Those concerns have not been allayed. In his first term, Kavanaugh agreed with Roberts in more than 90% of the cases, but he didn't stray far from the staunchly conservative Alito. He voted often with liberals but stuck with the conservative majority on the most significant cases, such as the 5-4 ruling that blocked federal courts from striking down partisan election maps drawn by state lawmakers.
But Kavanaugh's vigorous responses to attacks on his record and allegations of sexual misconduct in his high school and college days, which he denied, brought many of those skeptics on board. On Thursday night, he referred often to the confirmation process without mentioning specifics.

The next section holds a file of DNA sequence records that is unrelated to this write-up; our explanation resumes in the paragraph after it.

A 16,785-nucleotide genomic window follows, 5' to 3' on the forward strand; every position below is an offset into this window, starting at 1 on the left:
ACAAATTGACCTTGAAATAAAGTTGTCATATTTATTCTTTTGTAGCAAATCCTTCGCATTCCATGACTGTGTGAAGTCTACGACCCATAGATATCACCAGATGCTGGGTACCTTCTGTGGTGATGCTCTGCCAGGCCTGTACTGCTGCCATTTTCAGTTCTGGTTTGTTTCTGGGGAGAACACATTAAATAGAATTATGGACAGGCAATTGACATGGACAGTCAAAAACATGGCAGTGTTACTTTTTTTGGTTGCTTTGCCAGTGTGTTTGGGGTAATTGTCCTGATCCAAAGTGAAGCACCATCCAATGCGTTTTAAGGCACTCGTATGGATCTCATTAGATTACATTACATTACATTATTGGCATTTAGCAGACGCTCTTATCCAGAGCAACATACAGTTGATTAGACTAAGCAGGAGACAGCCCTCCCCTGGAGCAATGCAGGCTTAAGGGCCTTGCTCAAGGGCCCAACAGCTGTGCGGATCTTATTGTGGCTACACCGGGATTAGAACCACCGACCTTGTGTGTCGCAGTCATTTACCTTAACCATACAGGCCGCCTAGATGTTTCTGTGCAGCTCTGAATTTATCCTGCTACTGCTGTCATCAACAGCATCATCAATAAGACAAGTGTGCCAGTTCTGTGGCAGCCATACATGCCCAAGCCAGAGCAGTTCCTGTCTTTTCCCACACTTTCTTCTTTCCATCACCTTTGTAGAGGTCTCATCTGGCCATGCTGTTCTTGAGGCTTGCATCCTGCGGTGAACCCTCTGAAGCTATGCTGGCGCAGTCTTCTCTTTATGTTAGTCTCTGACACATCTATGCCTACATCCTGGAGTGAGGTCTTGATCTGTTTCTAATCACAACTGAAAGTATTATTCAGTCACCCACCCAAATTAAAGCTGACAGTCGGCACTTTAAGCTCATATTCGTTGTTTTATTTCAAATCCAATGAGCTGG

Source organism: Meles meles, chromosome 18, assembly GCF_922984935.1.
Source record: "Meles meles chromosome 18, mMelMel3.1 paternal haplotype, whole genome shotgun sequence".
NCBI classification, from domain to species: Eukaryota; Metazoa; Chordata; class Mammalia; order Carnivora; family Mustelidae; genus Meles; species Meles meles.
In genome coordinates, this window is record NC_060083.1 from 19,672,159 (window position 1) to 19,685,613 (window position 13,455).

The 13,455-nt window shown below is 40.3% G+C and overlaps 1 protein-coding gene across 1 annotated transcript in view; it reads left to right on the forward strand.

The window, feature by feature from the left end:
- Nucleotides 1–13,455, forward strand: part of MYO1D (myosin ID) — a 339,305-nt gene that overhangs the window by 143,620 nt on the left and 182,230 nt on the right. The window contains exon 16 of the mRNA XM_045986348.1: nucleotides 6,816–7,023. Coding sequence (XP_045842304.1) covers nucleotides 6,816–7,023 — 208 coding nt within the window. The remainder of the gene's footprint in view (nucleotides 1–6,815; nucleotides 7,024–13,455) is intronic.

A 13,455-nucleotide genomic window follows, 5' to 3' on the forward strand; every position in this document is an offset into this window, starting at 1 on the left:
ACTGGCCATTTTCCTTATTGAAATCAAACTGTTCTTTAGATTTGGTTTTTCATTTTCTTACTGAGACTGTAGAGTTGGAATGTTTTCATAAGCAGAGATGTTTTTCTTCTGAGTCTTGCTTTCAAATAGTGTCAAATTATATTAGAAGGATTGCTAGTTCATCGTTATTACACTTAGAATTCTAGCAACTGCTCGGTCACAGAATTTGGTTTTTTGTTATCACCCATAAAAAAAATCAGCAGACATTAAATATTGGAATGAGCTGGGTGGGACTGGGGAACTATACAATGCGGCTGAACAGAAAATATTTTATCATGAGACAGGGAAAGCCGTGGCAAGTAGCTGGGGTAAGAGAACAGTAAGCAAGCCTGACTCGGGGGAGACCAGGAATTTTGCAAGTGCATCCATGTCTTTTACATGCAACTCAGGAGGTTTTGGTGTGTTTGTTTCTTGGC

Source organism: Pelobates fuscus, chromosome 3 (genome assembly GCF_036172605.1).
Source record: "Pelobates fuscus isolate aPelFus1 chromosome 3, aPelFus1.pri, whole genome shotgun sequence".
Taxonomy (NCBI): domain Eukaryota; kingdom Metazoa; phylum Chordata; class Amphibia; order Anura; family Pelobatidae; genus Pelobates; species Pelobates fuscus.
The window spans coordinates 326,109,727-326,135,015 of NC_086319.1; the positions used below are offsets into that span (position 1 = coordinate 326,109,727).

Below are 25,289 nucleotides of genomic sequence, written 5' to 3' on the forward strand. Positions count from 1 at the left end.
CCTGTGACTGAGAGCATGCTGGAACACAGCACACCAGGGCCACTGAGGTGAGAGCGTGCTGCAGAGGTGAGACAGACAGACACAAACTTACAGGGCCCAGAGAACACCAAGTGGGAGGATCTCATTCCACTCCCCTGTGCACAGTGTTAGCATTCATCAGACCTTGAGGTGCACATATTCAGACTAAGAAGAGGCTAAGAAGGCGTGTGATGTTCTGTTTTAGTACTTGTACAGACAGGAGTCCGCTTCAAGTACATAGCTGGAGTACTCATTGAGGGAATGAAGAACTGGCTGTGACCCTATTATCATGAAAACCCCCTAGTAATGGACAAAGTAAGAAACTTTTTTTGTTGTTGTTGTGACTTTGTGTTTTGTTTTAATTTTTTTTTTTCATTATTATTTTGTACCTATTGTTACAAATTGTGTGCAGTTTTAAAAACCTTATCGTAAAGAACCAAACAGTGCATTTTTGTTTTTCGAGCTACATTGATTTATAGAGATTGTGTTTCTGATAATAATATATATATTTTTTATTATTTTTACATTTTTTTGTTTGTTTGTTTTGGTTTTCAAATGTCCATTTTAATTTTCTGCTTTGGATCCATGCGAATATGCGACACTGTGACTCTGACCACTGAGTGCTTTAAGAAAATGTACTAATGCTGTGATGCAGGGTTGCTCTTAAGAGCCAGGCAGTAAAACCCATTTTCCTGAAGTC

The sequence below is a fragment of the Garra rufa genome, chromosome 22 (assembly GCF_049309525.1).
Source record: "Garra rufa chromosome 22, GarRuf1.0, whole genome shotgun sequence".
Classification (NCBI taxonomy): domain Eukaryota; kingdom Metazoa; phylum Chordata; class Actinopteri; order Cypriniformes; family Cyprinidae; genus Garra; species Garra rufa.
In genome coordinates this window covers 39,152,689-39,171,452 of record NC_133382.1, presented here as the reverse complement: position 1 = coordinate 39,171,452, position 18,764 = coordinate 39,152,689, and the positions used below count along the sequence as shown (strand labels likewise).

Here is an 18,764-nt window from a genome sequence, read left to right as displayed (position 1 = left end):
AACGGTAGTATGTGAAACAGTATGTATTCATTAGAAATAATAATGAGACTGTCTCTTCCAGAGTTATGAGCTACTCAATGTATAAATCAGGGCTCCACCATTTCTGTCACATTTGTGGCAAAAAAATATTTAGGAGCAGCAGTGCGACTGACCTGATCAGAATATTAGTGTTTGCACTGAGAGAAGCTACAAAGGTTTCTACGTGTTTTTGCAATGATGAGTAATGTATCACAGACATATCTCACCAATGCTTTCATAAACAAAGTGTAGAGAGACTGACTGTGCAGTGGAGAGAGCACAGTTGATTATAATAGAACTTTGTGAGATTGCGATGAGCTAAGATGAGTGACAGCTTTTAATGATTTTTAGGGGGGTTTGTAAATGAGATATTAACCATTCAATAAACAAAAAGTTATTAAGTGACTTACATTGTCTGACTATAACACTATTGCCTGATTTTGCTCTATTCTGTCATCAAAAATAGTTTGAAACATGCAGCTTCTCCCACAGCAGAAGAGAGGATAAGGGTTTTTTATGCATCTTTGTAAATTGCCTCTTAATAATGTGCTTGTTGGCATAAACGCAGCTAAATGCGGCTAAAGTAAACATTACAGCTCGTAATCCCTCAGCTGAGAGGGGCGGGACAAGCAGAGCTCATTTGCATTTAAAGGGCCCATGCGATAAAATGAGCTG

"I signed up for what I knew would be an ugly process – maybe not that ugly – but my friends did not," he said. "And yet in the midst of it all, they stood up, and they stood by me."
"I think he's teaching this audience a lesson – that in today's culture, when you stand for certain principles, you're going to be attacked, and you need to have the courage to see it through," said Leonard Leo, executive vice president of the Federalist Society and a close adviser to the White House on judicial appointments.
The attacks resumed Thursday night, as liberal activists serenaded the Federalist Society dinner with a giant video billboard playing the Senate testimony of Christine Blasey Ford, who accused Kavanaugh of sexual assault last year.